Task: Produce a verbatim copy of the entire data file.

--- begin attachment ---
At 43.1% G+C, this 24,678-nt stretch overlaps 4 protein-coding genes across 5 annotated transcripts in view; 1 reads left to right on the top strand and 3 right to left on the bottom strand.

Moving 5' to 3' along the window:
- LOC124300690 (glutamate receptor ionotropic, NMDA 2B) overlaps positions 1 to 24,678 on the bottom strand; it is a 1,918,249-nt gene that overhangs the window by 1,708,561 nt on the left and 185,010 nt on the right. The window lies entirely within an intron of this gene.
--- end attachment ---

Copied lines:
At 43.1% G+C, this 24,678-nt stretch overlaps 4 protein-coding genes across 5 annotated transcripts in view; 1 reads left to right on the top strand and 3 right to left on the bottom strand.

Moving 5' to 3' along the window:
- LOC124300690 (glutamate receptor ionotropic, NMDA 2B) overlaps positions 1 to 24,678 on the bottom strand; it is a 1,918,249-nt gene that overhangs the window by 1,708,561 nt on the left and 185,010 nt on the right. The window lies entirely within an intron of this gene.